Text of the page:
A note of optimism can also be heard in Laure’s voice when it comes to addressing how to improve literacy for her members back in Baltimore.
“Having volunteers would be great,” Laure says grinningly as she starts to express how they could be impactful to The Movement. “Then you could get the one-on-one—maybe a one-on-two—kind of mentorship where someone like a college intern, former educator or dedicated resident with the right skills could get some of our members up to their grade level. Ideally, we need people who can help come up with reading solutions for the specific child they’ll be paired with because every child is different. That’s true even for the children who are having a tough time reading. Not all of them are the same and have individual reasons why they’re experiencing difficulties in reading. Being able to have a roster of volunteers would allow us to spend more time helping our members with homework knowing that there are other adults here with us.”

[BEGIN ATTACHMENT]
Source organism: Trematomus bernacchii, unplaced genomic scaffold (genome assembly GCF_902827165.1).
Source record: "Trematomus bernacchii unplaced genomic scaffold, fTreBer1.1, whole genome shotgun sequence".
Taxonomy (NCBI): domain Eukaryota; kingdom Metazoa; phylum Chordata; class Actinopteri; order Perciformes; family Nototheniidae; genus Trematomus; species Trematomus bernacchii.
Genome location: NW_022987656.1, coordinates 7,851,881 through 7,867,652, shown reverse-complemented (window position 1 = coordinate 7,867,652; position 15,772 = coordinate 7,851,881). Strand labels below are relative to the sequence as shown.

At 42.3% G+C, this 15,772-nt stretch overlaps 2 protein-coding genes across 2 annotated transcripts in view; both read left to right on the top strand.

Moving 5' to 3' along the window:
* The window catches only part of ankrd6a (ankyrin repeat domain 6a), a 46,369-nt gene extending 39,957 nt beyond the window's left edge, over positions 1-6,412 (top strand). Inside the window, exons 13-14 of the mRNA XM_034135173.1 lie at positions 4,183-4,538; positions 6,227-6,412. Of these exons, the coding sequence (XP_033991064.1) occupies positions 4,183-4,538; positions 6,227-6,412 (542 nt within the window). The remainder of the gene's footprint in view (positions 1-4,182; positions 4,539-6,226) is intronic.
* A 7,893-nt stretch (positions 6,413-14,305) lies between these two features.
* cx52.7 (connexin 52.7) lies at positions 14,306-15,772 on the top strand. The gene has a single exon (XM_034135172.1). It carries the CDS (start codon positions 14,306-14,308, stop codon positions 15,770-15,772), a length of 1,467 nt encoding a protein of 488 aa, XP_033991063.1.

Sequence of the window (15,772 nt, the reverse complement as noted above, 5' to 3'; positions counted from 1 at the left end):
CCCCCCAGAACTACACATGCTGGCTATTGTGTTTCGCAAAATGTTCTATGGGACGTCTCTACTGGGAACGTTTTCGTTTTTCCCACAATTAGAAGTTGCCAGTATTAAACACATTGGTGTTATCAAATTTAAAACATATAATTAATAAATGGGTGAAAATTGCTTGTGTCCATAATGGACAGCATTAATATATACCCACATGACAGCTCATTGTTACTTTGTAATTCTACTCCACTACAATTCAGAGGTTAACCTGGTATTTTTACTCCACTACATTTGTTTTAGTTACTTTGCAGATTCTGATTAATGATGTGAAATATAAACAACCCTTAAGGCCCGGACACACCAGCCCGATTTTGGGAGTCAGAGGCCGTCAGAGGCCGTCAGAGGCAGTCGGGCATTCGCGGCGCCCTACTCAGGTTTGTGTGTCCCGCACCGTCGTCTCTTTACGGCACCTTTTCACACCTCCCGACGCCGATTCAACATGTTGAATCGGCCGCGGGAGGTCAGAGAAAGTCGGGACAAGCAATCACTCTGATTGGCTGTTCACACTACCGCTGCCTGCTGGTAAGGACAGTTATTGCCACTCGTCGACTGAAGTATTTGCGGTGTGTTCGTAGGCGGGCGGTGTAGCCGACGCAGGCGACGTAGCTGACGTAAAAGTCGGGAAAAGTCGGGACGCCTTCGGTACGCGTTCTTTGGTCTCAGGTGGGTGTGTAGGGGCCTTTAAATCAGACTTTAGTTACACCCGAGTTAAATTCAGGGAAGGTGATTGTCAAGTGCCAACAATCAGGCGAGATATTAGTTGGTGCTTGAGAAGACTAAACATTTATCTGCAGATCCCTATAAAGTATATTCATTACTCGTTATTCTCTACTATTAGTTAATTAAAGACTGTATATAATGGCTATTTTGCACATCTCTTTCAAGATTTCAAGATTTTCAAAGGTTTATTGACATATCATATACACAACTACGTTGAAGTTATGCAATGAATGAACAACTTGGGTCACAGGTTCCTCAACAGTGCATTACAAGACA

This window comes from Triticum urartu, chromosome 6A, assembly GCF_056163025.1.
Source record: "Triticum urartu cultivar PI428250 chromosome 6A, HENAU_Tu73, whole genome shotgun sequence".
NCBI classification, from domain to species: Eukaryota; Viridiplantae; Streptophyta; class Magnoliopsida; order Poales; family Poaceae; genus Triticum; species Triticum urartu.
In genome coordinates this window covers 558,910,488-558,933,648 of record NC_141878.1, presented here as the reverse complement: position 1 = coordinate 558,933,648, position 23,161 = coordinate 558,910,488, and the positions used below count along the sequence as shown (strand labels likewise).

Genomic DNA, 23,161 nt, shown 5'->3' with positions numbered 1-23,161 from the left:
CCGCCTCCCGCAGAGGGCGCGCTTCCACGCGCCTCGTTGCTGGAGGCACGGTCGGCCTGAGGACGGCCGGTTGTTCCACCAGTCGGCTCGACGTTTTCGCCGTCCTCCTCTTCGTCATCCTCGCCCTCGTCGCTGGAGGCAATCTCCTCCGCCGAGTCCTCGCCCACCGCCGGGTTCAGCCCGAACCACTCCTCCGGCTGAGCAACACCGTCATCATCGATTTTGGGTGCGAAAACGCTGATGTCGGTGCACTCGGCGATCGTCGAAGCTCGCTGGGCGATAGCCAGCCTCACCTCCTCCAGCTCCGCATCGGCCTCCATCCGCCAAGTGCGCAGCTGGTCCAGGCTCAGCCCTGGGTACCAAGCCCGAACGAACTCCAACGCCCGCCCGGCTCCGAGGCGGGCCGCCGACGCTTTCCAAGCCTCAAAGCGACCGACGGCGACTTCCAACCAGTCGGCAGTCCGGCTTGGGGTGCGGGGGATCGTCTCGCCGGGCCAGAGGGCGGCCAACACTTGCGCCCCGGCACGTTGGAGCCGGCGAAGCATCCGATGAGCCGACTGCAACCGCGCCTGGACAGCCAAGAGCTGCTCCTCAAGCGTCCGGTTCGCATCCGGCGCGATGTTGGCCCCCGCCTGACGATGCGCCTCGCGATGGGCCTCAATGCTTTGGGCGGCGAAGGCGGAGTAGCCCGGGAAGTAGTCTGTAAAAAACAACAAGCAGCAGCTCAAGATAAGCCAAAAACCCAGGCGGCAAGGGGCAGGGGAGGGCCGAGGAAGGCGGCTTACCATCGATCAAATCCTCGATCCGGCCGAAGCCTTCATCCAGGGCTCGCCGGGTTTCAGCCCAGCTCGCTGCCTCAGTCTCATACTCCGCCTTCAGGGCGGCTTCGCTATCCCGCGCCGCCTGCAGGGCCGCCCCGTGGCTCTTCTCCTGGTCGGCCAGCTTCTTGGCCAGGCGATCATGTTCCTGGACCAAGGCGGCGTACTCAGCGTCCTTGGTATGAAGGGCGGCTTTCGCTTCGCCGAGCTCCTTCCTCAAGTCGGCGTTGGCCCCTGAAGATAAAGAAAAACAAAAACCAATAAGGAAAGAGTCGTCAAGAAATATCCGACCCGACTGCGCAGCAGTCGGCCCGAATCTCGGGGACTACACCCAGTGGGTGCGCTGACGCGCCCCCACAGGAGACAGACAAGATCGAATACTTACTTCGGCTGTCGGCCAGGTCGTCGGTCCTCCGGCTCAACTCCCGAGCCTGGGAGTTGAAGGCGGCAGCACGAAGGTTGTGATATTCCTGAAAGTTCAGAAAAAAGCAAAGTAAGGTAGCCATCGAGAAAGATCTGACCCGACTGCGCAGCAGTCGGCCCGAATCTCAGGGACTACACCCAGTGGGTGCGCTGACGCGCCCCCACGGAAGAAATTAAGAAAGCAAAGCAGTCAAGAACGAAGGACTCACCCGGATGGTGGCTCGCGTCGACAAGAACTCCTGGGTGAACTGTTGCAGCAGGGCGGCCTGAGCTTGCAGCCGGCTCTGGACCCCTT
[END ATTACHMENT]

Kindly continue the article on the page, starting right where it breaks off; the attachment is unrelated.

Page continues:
More Space To Learn: The spacious BGCMB room on Westport Academy's third floor shows how we're teaming up to combat illiteracy.
Westport Academy, the elementary/middle school right up the street and within direct eyesight of our Club, is the home of BGCMB’s Reading Room. Located on the third floor, this spacious, well-lit and state-of-the-art room with tables and chairs is perfect for mentors to sit with members in need of direct, over-an-open-book guidance that helps to send positive ripple effects through a youth’s life. Being able to have a caring mentor sit down and read with a Club member is counterculture to the on-screen lifestyle most of them know after spending over a year learning virtually. The only thing that’s missing from this setting is you—the proactive volunteer.
Boys & Girls Clubs of Metropolitan Baltimore are currently looking for people like yourself for the Winter/Spring 2023 volunteering queue who fully understand that each minute dedicated to the only next generation we have is an investment in our collective tomorrow. BGCMB’s in-Club efforts are strengthened by your actions that ensure that no student feels the marginalizing discomfort of not being able to read along with their peers, loved ones and most importantly for themselves.